Paul Kurtz came to Denmark from Germany in 1655. He made silver and gold items for Frederik III and was mentioned in 1659 as “the King’s goldsmith”.
Frederik III had large parts of his daughters’ trousseau bought in Paris, which, already at that time, was a centre for European fashion. But the jewellery was commisioned to Kurtz. He was, therefore, considered an outstanding jeweller. In 1670-1671 he made his principal piece of work, Christian V’s crown. It’s closed shape was inspired by the crown of Louis XIV of France, but Kurtz replaced the lily-shaped points of the French crown with palmettes and adorned the crown with a row of diamonds intertwined with palmette and acanthus. In that way a “white” play of light was created, which was framed by blue and red in the sapphires and garnets of the crown ring and the orb and cross in the top.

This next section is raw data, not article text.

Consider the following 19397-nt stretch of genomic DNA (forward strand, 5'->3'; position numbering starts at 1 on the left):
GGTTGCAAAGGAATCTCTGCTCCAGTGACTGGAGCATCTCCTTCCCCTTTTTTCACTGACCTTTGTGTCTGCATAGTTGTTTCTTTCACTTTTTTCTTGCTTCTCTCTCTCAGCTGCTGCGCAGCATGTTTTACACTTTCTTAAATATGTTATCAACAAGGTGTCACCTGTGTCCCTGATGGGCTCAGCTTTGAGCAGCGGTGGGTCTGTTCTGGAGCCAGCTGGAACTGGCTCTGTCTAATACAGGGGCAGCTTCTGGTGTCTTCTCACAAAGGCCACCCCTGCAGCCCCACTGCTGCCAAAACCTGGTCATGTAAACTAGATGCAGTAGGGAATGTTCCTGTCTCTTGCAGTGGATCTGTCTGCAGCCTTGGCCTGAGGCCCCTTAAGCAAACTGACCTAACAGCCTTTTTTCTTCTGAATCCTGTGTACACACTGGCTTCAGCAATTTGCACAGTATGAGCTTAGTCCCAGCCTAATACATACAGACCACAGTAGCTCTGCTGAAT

After the death of Kurtz his studio was continued by his wife and his son Frederik, who was commissioned as Court goldsmith in 1676.